How to read a company’s Annual Report | A Beginner’s Guide to Fundamental Analysis
The Annual Report (AR) is the most important report a company publishes to project an image of a well-managed organization and profitable business entity. The AR is where you can obtain valuable information about a company of interest. The report gives full disclosure and honest revelation of the institution’s overall performance in a given financial year or accounting period. Investors, creditors, and market analysts scrutinise the company based on its contents, which are assumed to be truthful and realistic.
However, it takes some skill to read and understand the annual report. The company spends painstaking energies to prepare and craft the final report. The purpose of the annual report is to make known the company facts to shareholders and investors in particular. While the information may be comprehensive, many fail to read the annual report effectively.
The Essential Contents of the Annual Report
Every page in every section is significant whether they contain messages, figures, statistics, charts, and non-financial information. The company is conveying and sending something across. There are key issues they don’t want you to miss. Hence, you need to know exactly what these issues are.
Excerpts shown in this article were taken from the published 2016 Annual Report of Wilmar International Limited.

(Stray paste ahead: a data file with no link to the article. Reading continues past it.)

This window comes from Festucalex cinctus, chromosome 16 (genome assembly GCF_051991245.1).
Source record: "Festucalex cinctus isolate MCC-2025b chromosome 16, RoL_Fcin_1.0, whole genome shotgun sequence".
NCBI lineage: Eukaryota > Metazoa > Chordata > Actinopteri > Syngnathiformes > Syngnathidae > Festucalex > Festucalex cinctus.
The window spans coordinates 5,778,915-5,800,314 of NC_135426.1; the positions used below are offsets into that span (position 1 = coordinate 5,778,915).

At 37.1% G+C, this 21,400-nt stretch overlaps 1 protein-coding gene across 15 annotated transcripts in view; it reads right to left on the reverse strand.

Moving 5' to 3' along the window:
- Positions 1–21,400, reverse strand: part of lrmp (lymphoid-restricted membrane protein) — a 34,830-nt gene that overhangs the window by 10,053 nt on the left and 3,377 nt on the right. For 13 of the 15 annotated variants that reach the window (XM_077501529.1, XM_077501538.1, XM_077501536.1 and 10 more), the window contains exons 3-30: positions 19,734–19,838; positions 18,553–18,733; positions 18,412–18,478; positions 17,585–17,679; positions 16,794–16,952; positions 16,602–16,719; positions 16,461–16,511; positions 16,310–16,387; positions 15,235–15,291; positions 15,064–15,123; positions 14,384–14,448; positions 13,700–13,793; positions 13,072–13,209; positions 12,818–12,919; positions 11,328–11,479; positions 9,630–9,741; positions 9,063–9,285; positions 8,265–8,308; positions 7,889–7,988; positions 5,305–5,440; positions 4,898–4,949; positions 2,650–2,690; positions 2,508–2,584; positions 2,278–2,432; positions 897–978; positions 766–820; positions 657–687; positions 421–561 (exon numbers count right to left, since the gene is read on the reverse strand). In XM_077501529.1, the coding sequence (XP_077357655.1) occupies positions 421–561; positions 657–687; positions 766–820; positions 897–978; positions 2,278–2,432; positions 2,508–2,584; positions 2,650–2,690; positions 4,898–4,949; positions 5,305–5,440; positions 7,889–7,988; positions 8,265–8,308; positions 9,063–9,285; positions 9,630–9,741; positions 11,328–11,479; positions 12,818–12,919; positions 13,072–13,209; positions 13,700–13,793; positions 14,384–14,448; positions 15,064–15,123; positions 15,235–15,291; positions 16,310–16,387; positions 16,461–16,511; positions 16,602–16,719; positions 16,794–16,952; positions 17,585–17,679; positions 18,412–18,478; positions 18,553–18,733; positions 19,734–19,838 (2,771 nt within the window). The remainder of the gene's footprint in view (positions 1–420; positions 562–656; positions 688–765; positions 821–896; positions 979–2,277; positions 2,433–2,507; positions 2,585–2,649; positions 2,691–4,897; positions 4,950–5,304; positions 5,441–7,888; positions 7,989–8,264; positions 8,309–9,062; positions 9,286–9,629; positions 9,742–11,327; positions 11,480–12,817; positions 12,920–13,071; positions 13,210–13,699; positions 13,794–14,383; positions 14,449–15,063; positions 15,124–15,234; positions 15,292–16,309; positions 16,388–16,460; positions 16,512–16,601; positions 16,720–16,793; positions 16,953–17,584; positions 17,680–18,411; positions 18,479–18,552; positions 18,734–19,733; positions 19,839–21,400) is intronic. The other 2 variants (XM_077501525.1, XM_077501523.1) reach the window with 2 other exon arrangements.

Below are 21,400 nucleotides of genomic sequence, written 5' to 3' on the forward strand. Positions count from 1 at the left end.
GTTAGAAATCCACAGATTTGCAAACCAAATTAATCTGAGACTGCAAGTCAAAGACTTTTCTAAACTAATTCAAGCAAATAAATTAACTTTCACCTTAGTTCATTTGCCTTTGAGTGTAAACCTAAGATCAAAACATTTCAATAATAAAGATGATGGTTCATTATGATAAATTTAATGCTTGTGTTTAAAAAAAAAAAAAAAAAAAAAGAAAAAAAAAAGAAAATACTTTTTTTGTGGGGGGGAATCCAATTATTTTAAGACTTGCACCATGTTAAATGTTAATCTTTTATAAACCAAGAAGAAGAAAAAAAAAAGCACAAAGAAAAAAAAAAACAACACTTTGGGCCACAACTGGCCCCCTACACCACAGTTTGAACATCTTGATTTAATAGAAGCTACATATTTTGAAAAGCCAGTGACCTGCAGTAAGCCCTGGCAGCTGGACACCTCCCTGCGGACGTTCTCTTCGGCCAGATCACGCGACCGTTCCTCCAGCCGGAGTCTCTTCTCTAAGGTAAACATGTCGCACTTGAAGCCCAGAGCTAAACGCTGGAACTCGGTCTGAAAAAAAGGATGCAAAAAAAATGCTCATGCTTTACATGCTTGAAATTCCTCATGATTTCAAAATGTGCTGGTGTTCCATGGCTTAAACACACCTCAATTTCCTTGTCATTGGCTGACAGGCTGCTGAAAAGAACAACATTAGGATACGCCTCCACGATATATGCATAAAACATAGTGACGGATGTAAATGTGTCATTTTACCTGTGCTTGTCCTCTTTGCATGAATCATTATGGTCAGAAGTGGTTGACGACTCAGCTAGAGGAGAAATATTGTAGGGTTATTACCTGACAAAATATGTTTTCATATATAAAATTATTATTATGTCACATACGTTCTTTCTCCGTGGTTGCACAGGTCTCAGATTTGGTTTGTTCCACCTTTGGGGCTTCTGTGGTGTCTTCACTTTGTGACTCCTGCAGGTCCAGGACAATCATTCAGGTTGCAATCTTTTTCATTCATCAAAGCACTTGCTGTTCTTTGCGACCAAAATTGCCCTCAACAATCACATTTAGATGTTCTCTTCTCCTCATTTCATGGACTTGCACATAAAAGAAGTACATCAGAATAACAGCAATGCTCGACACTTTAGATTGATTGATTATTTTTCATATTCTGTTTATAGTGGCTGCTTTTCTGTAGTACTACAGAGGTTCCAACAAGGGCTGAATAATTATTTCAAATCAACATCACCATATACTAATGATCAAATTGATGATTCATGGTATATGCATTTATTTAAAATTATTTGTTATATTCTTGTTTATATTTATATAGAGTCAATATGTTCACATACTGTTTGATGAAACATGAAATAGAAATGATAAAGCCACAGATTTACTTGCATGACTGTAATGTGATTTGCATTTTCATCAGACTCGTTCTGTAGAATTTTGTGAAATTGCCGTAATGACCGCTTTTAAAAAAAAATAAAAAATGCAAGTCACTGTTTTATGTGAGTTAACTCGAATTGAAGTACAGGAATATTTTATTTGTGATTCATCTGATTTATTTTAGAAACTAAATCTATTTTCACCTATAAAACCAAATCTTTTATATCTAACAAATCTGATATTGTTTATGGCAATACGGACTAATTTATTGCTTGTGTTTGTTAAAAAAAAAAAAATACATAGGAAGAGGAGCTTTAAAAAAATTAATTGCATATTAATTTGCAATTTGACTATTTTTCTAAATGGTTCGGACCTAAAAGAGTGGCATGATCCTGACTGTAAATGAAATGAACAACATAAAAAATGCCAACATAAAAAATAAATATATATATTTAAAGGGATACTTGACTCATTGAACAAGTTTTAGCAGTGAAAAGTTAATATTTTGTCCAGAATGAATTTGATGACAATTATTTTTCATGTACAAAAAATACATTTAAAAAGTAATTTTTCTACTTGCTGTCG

The typical annual report opens with an introduction section that provides a brief business overview and industry outlook. Big corporate names, mainly publicly listed companies, include the statements and messages of the Chairman, Chief Executive Officer, or the Directors. The inclusion of the company’s top brass would lend credence, add weight and impress upon the reader. In short, it’s putting the best foot forward while setting the tone for what should be an engaging read.
The mission and vision statements, as well as the core values of the company, would always be included in the intro section. It’s a way to accentuate that the activities they have accomplished for the year are consistent with those objectives and principles.
Compliance with the Code of Corporate Governance
In Singapore, publicly listed companies are mandated by the Singapore Exchange Listing Rules to make known their corporate governance practices and justify the deviations, if there are any, from the Code of Corporate Governance issued by the Monetary Authority of Singapore (MAS).
In the annual report, this section would show if the company is complying with the MAS-issued code. The composition of the people behind the company’s operations, particularly the members of the Board of Directors, President or Chief Executive Officer are presented. This is material because they are the people accountable to the shareholders and the investing public.
To add to the integrity of the AR, the report of a reputable and independent auditing firm is included. The Auditor’s Report affirms the accuracy of all financial data presented.
The Financial Statements
The pillar of a company’s annual report is a set of quantitative reports known as the financial statements. In this section, you will see the Balance Sheet, Income Statement (P&L), Cash Flow Statement, and the Notes to the Financial Statements. All the details regarding the sources, utilisation, management, and flow of funds are presented in these statements.
Balance Sheet – Assets & Liabilities
The Balance Sheet is a summary of the company’s financial position and condition for the year in focus. It’s a statement that is broken down into three segments – assets, liabilities, and shareholders’ equity.